Be Open

Be OPEN reminds us that public art doesn't have to be visual.

The Be OPEN Sound Portal was created for this year’s London Design Festival, and is situated in the middle of Trafalgar Square, one of London’s busiest public spaces. The pavilion seeks to provide an aural sanctuary from all the hustle and bustle, and to show that designers should not just focus on the visual. Designed by Arup and commissioned by Sound and Music (SAM), the Sound Portal featured work from five sound artists over the course of the design festival, with pieces ranging from glacier sounds to electronica. Read more.

The pavilion is part of a larger project by the think tank BE OPEN, which set out to create installations focusing on each of the five senses. After the design festival, the pavilion will be installed at Chelsea College of Art and Design, and will feature sound works by students.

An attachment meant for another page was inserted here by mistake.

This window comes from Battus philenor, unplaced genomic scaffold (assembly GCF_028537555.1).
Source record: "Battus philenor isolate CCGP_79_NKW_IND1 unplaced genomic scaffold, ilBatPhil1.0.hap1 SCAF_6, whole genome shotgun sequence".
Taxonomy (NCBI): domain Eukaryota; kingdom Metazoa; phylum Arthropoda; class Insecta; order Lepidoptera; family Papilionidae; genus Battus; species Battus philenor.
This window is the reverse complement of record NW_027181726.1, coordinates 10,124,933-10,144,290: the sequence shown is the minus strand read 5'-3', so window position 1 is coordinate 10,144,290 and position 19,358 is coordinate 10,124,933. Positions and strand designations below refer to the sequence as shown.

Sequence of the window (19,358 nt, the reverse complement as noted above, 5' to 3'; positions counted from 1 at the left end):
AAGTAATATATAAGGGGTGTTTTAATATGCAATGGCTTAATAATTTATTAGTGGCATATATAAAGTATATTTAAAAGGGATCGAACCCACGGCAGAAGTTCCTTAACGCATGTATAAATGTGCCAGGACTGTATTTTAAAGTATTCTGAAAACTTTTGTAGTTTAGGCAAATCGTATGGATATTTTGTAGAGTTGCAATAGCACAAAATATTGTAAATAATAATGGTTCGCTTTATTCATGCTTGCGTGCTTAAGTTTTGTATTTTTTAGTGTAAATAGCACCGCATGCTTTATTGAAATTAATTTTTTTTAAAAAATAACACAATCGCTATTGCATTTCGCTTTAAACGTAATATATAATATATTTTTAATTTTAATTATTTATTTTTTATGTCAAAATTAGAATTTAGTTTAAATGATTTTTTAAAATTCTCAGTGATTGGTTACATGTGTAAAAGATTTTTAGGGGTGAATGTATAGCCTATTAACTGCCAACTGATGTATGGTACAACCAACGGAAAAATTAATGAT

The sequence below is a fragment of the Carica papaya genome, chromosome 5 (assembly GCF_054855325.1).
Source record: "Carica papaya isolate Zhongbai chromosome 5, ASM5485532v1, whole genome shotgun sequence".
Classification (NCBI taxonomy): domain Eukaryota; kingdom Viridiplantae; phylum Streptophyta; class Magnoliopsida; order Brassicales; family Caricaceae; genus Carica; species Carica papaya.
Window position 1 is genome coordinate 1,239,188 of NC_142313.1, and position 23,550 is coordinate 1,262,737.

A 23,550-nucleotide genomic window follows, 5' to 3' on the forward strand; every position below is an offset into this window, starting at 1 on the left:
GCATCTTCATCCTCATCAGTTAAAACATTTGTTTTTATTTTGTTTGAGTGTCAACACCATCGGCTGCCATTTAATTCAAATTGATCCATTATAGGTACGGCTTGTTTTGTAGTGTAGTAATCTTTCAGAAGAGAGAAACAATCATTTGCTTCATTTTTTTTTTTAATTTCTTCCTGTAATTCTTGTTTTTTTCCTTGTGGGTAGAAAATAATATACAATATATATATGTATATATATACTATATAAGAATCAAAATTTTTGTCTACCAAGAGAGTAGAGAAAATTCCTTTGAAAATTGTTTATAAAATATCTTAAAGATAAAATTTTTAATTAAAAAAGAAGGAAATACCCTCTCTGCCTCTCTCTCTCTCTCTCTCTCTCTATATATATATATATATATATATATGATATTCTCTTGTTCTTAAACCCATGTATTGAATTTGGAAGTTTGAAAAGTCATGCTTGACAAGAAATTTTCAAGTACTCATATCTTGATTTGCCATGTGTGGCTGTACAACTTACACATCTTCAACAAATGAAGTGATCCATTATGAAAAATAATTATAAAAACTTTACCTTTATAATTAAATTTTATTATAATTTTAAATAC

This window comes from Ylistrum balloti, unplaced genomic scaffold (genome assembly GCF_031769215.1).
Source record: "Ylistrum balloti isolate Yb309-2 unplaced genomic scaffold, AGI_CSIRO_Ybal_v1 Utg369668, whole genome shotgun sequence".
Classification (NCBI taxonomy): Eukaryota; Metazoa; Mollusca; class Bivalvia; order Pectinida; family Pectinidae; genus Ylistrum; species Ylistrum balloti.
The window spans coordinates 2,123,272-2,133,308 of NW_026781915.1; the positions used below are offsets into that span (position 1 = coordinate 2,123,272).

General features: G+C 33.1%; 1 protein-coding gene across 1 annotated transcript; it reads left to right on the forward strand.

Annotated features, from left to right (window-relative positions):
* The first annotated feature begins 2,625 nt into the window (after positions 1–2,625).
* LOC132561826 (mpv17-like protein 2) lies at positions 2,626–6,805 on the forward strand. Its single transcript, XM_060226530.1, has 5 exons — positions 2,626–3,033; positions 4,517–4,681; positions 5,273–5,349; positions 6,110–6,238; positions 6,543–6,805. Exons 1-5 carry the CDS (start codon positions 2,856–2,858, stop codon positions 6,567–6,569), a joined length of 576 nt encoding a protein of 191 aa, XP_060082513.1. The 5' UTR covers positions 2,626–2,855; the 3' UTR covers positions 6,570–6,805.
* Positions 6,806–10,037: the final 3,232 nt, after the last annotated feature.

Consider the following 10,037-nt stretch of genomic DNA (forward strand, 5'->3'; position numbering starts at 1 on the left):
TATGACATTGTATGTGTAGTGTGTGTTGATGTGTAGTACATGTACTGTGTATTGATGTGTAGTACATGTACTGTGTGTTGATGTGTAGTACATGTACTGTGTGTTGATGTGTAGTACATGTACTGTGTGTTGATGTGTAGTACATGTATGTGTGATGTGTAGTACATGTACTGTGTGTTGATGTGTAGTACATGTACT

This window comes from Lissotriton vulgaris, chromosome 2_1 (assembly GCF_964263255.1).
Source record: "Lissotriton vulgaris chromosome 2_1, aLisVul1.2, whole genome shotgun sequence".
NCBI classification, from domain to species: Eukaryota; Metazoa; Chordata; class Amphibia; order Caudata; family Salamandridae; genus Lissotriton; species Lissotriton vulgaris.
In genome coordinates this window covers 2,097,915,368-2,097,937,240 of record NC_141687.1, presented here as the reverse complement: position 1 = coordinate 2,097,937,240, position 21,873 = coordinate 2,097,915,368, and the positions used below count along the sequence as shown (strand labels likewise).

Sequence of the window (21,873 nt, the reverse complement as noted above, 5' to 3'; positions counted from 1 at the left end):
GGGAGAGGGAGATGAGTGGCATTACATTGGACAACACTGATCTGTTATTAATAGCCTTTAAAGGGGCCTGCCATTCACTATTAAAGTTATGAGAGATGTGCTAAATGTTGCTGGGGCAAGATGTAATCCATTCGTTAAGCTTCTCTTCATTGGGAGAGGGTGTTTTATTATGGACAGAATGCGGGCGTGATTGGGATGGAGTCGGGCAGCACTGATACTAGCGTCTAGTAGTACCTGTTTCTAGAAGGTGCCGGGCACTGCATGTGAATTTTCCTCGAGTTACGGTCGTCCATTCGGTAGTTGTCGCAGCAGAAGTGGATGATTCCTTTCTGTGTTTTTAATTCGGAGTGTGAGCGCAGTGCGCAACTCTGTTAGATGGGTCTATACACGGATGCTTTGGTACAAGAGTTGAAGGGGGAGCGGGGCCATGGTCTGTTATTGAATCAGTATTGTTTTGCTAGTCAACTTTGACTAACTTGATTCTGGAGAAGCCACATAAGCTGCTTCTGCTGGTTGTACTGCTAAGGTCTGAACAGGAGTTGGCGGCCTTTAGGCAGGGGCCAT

This post originally appeared on Architizer, an Atlantic partner site.

About the Author

Most Popular

  1. Design

    A History of the American Public Library

    A visual exploration of how a critical piece of social infrastructure came to be.

  2. Equity

    Berlin Builds an Arsenal of Ideas to Stage a Housing Revolution

    The proposals might seem radical—from banning huge corporate landlords to freezing rents for five years—but polls show the public is ready for something dramatic.

  3. Maps

    Mapping the Growing Gap Between Job Seekers and Employers

    Mapping job openings with available employees in major U.S. cities reveals a striking spatial mismatch, according to a new Urban Institute report.

  4. A photo of a design maquette for the Obama Presidential Center planned for Jackson Park and designed by Tod Williams Billie Tsien Architects with Michael Van Valkenburgh Associates.
    Design

    Why the Case Against the Obama Presidential Center Is So Important

    A judge has ruled that a lawsuit brought by Chicago preservationists can proceed, dealing a blow to Barack Obama's plans to build his library in Jackson Park.

  5. Design

    There’s a Tile Theft Epidemic in Lisbon

    With a single azulejo fetching hundreds of euros at the city’s more reputable antique stores, these tiles, sitting there out in the open, are easy pickings.